It's no secret that networking events are a great place to meet prospective clients, customers and strategic business allies on a professional, as well as personal, level. But unfortunately, many of us go to these events and eat the food, drink the cocktails, chat with a few strangers, and then never make any meaningful connections.

To increase your chances of interacting on a more personal level and gaining new clients and friends, it's important to set up an appointment to meet at a later date to explore the possibilities of connecting on a more personal level

The key to getting an appointment with someone is to be clear about why you want to meet with him or her. Can you each be a good referral source or ally for the other? Could they, or someone they know, use your services? Come up with compelling reasons to meet in advance and you will compound your chances of getting that one-on-one meeting.

Here are four strategies to get that initial meeting before you leave a networking event.

1. Attend relevant events.

On any given day in cities around the world, dozens of networking events are scheduled. Your first step is to plan ahead and select events where you think your potential clients and affiliates are most likely to be. Don’t assume that you’ll only meet potential clients at professional events. Explore other venues including Meetup groups, charity and community events.

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2. Do your homework.

Nowadays, many networking events are organized online (for example, through Meetup or Eventbrite) and attendee lists are often posted before the event takes place. Review the attendee lists and identify the people you most want to meet. Research their backgrounds to determine how they may be a good fit for your business and how best to approach them with a meeting request.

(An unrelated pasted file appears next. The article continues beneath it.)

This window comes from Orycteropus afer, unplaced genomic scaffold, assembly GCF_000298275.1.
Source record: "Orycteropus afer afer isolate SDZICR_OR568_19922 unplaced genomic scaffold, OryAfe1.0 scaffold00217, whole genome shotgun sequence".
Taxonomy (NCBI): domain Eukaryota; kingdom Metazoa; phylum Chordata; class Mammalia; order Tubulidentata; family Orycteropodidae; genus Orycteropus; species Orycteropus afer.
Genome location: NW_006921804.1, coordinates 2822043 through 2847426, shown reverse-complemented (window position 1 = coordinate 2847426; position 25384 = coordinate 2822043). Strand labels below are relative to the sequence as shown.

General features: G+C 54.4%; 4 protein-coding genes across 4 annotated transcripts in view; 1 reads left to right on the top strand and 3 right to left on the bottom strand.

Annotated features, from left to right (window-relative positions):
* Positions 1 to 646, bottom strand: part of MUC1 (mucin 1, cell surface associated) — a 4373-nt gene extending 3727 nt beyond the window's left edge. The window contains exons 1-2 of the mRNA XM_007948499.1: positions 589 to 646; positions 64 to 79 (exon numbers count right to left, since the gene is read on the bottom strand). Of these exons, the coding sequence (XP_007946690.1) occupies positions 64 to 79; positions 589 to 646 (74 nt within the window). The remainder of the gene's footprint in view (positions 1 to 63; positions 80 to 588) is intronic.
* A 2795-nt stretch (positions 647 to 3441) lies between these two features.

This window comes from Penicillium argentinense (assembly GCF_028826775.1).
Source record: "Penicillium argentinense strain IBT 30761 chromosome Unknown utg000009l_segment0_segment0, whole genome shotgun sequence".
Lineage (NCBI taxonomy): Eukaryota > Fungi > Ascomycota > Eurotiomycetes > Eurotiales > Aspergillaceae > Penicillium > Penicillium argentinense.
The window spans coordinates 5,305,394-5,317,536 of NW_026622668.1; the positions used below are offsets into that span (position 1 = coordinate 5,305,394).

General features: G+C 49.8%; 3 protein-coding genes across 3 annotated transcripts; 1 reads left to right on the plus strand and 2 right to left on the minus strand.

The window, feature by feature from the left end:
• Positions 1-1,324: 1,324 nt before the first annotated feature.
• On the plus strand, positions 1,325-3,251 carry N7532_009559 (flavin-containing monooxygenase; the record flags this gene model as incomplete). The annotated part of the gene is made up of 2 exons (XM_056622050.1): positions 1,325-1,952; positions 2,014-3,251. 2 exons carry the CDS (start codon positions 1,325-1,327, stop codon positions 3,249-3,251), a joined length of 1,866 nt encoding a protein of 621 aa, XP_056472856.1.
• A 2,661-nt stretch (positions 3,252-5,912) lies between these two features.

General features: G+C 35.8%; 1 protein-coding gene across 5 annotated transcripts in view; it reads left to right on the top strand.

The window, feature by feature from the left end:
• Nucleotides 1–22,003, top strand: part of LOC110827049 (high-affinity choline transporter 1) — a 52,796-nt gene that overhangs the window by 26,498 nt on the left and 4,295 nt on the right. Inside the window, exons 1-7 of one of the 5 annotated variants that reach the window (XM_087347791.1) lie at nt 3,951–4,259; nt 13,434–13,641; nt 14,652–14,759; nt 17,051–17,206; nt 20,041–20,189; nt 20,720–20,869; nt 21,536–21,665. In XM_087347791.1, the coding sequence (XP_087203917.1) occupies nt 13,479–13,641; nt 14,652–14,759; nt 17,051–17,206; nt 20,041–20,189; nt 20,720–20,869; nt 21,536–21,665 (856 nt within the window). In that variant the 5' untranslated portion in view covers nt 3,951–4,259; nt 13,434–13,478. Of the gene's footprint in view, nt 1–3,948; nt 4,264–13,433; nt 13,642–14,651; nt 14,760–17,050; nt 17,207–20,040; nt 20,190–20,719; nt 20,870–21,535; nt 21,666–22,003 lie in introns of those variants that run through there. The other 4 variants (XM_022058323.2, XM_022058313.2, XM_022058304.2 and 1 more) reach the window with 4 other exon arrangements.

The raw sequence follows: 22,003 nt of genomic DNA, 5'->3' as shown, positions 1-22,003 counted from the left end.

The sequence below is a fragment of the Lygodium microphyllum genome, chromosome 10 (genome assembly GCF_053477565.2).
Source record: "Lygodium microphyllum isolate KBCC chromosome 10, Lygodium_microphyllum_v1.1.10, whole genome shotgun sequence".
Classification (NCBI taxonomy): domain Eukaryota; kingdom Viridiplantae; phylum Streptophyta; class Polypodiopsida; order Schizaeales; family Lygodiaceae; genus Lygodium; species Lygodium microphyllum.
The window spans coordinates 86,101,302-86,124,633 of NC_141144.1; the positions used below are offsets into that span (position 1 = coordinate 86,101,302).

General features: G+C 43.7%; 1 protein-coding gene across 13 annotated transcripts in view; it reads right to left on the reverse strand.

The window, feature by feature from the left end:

If you do your research, you'll have more to talk about because you'll know more about the attendees and their businesses.

3. Introduce yourself.

Jot down the names of the people you want to meet on your smartphone or notepad, along with any essential details you need to remember. Once you arrive at the networking event, this list will help you remember names and stay focused on why you want to meet each individual. You may recognize people from photos on the online attendee list or by reading their nametags.

Once you see someone you wish to meet, smile, give a firm handshake, introduce yourself and tell the other person what you do. Ask open-ended questions and try to find something you both have in common. Listen more; talk less. Focus more on the other person and less on yourself.

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4. Suggest scheduling an appointment.

Keep your conversations brief and don’t monopolize a person's time. Focus on building rapport, not on selling. Ask others about themselves and their business and what they like to do when they’re not at work. Most people love to talk about their hobbies and interests. Show a genuine interest in others and what they have to say and then offer to help them however you can.

If you think that someone may be a potential client or business ally, say something like, “It’s been really great talking with you, but I’m sure there are others here you want to meet. I’d like to continue our conversation later because I think there’s some potential for us to work together on ____. I’d love to get together again to learn more about what you do. May I call or email you tomorrow?” At that point, if there is rapport between you, the person will probably accept your request.

Or better yet, make the appointment before you leave the event, then send an email reminder the following day. The longer you wait to set the appointment, the less likely you will get one.

Attending networking events is only the first step toward identifying potential clients or affiliates. One-on-one follow-up meetings can dramatically increase your chances of reaching your business goals.

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